If you're an economist (possibly The Economist), or an infrastructurist (possibly The Infrastructurist), or if you care about the Transport Politic, you might be upset about the lack of funding for transit. And there are good reasons to be. From a Keynesian perspective, less government spending on anything means continued high unemployment. And new transit construction is just cool. Yonah Freemark also argues that new transit must be built to keep up with population increases.
For those reasons, "transportation advocates" like Ryan Avent, Yonah Freemark, Jarrett Walker and Aaron Renn have continued to press for more spending, more spending, more spending, and to get upset when Congress and state governments cut budgets. I'm sympathetic, but I think the despair is completely unwarranted, and I'm getting pretty sick of the obsession with building more more MOAR! as though that's the only thing that matters. This approach is not working. We need to take a very different approach - one that you may have seen a bit in my past posts.
If you support transit because you care about global warming, or asthma, or carnage, or the social effects of sprawl, or conserving energy. Even if you care about equal access to jobs, services, housing and shopping, more transit is not always better. I've talked about this before, and people haven't really picked up on it. Maybe because I'm not being clear enough, or maybe because they think I'm being a nut. Still, let me try to be as clear as I can.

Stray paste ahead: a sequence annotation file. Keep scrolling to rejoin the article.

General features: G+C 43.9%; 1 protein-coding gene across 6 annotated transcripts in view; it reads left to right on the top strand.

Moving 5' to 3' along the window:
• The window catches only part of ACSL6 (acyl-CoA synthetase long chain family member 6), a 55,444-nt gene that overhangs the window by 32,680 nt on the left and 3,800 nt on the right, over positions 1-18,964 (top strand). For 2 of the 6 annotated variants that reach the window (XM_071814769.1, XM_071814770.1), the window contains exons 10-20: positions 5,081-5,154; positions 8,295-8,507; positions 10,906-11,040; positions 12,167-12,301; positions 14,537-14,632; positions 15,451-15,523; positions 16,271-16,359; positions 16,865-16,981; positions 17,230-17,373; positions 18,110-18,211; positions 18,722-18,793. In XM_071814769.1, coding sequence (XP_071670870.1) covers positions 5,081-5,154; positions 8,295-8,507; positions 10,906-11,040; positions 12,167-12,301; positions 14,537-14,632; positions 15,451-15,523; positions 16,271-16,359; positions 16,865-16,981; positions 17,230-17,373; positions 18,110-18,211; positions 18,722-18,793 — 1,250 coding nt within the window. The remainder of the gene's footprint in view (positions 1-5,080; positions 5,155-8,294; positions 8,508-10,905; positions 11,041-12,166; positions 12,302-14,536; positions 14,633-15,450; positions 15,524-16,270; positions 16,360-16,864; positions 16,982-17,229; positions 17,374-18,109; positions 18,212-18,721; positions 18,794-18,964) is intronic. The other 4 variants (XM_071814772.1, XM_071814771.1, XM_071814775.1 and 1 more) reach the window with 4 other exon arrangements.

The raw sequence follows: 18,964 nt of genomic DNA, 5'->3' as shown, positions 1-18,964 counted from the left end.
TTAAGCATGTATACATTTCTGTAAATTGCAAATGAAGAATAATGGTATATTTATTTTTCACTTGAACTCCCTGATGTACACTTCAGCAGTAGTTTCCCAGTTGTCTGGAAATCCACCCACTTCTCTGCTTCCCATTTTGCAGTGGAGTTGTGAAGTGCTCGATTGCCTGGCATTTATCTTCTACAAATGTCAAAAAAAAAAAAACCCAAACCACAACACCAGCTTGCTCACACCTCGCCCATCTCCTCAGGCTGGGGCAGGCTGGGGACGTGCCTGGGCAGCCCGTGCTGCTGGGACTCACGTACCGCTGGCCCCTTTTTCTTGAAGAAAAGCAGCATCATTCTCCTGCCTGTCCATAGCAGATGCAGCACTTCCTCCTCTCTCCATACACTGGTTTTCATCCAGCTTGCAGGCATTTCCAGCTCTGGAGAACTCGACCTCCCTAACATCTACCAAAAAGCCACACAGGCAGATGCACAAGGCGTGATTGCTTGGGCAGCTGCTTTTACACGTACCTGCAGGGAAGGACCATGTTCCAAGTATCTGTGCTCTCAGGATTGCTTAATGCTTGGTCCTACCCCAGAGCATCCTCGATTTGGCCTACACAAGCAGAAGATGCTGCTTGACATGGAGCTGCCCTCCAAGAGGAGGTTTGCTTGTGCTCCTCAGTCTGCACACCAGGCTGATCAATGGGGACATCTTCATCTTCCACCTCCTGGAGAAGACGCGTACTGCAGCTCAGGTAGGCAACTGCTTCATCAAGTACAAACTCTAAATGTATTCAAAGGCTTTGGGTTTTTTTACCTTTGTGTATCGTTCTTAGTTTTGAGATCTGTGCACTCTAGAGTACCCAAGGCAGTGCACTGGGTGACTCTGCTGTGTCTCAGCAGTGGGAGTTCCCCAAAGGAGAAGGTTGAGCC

For pollution, efficiency, carnage, obesity and social issues, what matters is the mode share. Mode share is dependent on relative capital investment, not absolute spending. The government can build all the transit we want and it won't boost mode share, if it builds more roads than transit.
It follows, then that it doesn't matter how much transit funding is cut, as long as road funding is cut more. If they build the ARC tunnel and replace the Tappan Zee, the Kosciuszko, the Goethals and the Pulaski Skyway, then overall that's a net increase in car capacity. If they don't build the ARC tunnel or the replacement Tappan Zee, Kosciuszko, Goethals and Pulaski, then overall it's a net decrease in car capacity.
Transit advocates always have to fight people who want more money for roads. When the government is spending money, transit advocates have allies in the people who want to spend money. A winning strategy is to get the government to spend more on building transit than on building roads.
There are some people who honestly want to cut the budgets, right or wrong. The current political mood favors them. Let's take advantage of that. They want to cut the budget, fine! Cut the road building budget more than you cut the transit building budget, and I'm happy. Cutting the road budget will help the poor too, because it will force employers to move closer to population centers and become more transit-oriented.
It's absolutely true that the Republicans in power are mostly complete fucking hypocrites. For all their budget-cutting posturing, Chris Christie, Scott Walker and Mitch Daniels are spending boatloads of cash on new roads and wider roads. Transit advocates should take advantage of that, as Ben Kabak is doing. At best, you get more cuts in the road-building budget. At worst, you tarnish their budget-cutting reputations and get to call them out as hypocrites in the next election.
If you really care about pollution, efficiency, carnage, obesity, society and equality, you need to stop wasting your energy fighting the forces of austerity. The pendulum will swing back eventually. We need to swing with it, to use its energy to bring down the Tappan Zee, the Kosciuszko, the Goethals and the Pulaski. Then when it swings back, we'll have that many more transit riders ready to support train tunnels.